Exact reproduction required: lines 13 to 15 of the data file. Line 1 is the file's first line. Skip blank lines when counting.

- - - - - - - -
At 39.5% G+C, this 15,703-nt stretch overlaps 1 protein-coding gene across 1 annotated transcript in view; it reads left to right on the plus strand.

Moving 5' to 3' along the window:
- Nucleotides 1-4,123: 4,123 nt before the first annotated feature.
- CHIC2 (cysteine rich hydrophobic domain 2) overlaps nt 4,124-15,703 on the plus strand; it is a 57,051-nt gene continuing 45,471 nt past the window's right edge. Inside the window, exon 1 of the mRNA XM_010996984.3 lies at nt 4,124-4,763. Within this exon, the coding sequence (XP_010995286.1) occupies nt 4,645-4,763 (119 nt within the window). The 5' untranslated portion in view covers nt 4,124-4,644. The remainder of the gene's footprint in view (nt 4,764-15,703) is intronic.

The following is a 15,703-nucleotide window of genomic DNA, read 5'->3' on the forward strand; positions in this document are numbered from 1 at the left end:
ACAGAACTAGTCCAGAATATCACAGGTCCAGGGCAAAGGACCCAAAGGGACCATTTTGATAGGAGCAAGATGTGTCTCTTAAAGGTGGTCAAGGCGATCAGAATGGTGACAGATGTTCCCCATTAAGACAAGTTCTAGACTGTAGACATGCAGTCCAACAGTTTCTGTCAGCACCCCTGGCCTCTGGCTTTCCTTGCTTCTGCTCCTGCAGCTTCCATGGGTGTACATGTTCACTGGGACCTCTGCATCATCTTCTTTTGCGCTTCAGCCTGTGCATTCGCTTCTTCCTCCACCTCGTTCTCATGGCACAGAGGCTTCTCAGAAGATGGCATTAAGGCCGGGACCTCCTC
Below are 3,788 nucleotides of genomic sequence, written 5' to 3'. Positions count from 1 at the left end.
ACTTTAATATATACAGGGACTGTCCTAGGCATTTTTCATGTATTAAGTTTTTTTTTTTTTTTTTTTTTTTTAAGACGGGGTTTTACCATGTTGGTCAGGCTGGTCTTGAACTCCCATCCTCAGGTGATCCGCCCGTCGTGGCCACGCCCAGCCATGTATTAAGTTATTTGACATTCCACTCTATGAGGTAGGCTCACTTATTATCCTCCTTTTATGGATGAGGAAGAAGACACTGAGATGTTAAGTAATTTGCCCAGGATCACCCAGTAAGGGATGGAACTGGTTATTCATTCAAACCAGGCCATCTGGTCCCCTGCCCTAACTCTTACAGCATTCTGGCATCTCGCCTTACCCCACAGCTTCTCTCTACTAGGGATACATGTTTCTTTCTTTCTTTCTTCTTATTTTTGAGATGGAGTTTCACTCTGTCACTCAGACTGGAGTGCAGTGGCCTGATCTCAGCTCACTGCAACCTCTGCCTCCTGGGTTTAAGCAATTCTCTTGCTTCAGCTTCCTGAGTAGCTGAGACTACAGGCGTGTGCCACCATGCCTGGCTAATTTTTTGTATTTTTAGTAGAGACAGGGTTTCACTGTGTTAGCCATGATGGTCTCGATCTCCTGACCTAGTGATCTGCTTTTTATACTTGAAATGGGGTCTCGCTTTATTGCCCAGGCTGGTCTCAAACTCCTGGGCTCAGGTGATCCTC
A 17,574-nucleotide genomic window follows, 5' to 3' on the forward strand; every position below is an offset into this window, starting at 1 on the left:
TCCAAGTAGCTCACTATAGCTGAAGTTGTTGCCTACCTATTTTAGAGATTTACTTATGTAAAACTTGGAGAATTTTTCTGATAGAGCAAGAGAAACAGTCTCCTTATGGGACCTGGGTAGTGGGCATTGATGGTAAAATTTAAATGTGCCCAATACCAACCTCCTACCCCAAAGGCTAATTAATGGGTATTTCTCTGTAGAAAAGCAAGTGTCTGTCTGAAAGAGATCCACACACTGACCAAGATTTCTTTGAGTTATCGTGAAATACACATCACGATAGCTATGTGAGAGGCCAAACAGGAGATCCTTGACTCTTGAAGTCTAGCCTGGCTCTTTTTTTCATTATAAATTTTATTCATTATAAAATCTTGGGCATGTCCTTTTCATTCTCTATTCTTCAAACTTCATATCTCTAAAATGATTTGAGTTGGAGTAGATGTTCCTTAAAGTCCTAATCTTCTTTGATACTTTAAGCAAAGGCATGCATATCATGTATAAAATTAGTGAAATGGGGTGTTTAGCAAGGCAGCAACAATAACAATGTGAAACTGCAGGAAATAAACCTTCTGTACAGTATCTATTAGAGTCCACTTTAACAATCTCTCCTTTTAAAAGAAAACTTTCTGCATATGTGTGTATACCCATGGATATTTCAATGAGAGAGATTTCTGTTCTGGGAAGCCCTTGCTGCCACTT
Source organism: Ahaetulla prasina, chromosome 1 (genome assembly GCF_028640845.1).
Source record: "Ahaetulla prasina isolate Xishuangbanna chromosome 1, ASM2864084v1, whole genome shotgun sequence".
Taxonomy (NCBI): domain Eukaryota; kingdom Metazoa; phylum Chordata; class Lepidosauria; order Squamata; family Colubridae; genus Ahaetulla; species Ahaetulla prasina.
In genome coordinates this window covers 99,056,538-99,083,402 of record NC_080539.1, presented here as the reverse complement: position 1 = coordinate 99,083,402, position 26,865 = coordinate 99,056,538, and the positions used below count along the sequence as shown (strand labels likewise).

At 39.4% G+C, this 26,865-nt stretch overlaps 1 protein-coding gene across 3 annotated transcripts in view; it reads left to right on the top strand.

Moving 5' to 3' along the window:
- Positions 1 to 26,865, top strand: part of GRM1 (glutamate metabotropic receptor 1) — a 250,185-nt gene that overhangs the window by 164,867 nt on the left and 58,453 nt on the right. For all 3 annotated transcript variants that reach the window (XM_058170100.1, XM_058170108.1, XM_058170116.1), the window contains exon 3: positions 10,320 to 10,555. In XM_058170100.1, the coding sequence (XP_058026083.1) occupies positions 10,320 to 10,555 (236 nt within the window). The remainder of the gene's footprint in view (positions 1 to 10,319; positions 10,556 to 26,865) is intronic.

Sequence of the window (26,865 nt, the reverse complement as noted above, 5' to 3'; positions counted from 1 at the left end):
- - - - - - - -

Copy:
Taxonomy (NCBI): domain Eukaryota; kingdom Metazoa; phylum Chordata; class Lepidosauria; order Squamata; family Colubridae; genus Ahaetulla; species Ahaetulla prasina.
In genome coordinates this window covers 99,056,538-99,083,402 of record NC_080539.1, presented here as the reverse complement: position 1 = coordinate 99,083,402, position 26,865 = coordinate 99,056,538, and the positions used below count along the sequence as shown (strand labels likewise).

At 39.4% G+C, this 26,865-nt stretch overlaps 1 protein-coding gene across 3 annotated transcripts in view; it reads left to right on the top strand.